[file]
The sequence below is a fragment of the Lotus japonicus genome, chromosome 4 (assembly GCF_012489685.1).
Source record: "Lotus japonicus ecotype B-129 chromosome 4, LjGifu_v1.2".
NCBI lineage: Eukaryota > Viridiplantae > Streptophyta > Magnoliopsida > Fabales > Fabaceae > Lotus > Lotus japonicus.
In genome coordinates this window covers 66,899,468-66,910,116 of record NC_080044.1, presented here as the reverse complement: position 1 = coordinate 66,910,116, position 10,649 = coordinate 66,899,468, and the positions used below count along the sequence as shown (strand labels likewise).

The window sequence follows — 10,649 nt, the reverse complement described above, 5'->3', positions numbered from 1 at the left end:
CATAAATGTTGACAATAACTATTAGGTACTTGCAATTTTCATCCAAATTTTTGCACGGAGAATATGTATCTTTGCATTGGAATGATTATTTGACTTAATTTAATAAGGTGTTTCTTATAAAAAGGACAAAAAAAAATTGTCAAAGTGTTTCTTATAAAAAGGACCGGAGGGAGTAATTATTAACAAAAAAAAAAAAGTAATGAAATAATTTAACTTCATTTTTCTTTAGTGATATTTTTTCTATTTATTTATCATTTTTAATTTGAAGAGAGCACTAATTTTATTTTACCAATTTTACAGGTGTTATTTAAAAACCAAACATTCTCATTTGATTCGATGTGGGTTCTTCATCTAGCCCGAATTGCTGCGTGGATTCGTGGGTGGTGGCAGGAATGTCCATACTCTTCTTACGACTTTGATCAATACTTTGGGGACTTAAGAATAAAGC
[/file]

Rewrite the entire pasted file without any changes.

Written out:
The sequence below is a fragment of the Lotus japonicus genome, chromosome 4 (assembly GCF_012489685.1).
Source record: "Lotus japonicus ecotype B-129 chromosome 4, LjGifu_v1.2".
NCBI lineage: Eukaryota > Viridiplantae > Streptophyta > Magnoliopsida > Fabales > Fabaceae > Lotus > Lotus japonicus.
In genome coordinates this window covers 66,899,468-66,910,116 of record NC_080044.1, presented here as the reverse complement: position 1 = coordinate 66,910,116, position 10,649 = coordinate 66,899,468, and the positions used below count along the sequence as shown (strand labels likewise).

The window sequence follows — 10,649 nt, the reverse complement described above, 5'->3', positions numbered from 1 at the left end:
CATAAATGTTGACAATAACTATTAGGTACTTGCAATTTTCATCCAAATTTTTGCACGGAGAATATGTATCTTTGCATTGGAATGATTATTTGACTTAATTTAATAAGGTGTTTCTTATAAAAAGGACAAAAAAAAATTGTCAAAGTGTTTCTTATAAAAAGGACCGGAGGGAGTAATTATTAACAAAAAAAAAAAAGTAATGAAATAATTTAACTTCATTTTTCTTTAGTGATATTTTTTCTATTTATTTATCATTTTTAATTTGAAGAGAGCACTAATTTTATTTTACCAATTTTACAGGTGTTATTTAAAAACCAAACATTCTCATTTGATTCGATGTGGGTTCTTCATCTAGCCCGAATTGCTGCGTGGATTCGTGGGTGGTGGCAGGAATGTCCATACTCTTCTTACGACTTTGATCAATACTTTGGGGACTTAAGAATAAAGC